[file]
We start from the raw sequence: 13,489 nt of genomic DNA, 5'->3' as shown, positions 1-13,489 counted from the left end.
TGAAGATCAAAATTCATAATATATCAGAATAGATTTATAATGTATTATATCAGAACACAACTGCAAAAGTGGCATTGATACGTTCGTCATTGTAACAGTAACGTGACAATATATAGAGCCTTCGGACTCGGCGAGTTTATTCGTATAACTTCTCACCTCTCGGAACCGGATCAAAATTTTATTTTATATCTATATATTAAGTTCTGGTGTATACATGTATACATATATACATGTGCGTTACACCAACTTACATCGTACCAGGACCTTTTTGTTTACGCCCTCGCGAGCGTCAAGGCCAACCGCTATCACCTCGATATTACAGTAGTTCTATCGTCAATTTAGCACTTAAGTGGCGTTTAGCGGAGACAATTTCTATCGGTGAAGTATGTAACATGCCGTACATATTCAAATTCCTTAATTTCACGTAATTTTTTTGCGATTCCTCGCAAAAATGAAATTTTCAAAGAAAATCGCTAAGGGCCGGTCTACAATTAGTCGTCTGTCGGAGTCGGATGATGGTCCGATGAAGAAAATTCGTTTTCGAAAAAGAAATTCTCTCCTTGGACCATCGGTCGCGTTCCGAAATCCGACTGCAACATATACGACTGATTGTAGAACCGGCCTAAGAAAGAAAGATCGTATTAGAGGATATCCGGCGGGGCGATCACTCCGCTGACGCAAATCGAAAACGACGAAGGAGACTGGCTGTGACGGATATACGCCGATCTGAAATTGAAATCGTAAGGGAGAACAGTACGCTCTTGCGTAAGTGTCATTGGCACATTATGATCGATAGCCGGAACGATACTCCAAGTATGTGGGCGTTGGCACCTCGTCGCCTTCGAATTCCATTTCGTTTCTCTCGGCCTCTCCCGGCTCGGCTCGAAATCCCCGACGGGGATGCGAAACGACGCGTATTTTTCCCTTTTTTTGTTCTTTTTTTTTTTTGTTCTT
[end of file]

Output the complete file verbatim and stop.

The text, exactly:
We start from the raw sequence: 13,489 nt of genomic DNA, 5'->3' as shown, positions 1-13,489 counted from the left end.
TGAAGATCAAAATTCATAATATATCAGAATAGATTTATAATGTATTATATCAGAACACAACTGCAAAAGTGGCATTGATACGTTCGTCATTGTAACAGTAACGTGACAATATATAGAGCCTTCGGACTCGGCGAGTTTATTCGTATAACTTCTCACCTCTCGGAACCGGATCAAAATTTTATTTTATATCTATATATTAAGTTCTGGTGTATACATGTATACATATATACATGTGCGTTACACCAACTTACATCGTACCAGGACCTTTTTGTTTACGCCCTCGCGAGCGTCAAGGCCAACCGCTATCACCTCGATATTACAGTAGTTCTATCGTCAATTTAGCACTTAAGTGGCGTTTAGCGGAGACAATTTCTATCGGTGAAGTATGTAACATGCCGTACATATTCAAATTCCTTAATTTCACGTAATTTTTTTGCGATTCCTCGCAAAAATGAAATTTTCAAAGAAAATCGCTAAGGGCCGGTCTACAATTAGTCGTCTGTCGGAGTCGGATGATGGTCCGATGAAGAAAATTCGTTTTCGAAAAAGAAATTCTCTCCTTGGACCATCGGTCGCGTTCCGAAATCCGACTGCAACATATACGACTGATTGTAGAACCGGCCTAAGAAAGAAAGATCGTATTAGAGGATATCCGGCGGGGCGATCACTCCGCTGACGCAAATCGAAAACGACGAAGGAGACTGGCTGTGACGGATATACGCCGATCTGAAATTGAAATCGTAAGGGAGAACAGTACGCTCTTGCGTAAGTGTCATTGGCACATTATGATCGATAGCCGGAACGATACTCCAAGTATGTGGGCGTTGGCACCTCGTCGCCTTCGAATTCCATTTCGTTTCTCTCGGCCTCTCCCGGCTCGGCTCGAAATCCCCGACGGGGATGCGAAACGACGCGTATTTTTCCCTTTTTTTGTTCTTTTTTTTTTTTGTTCTT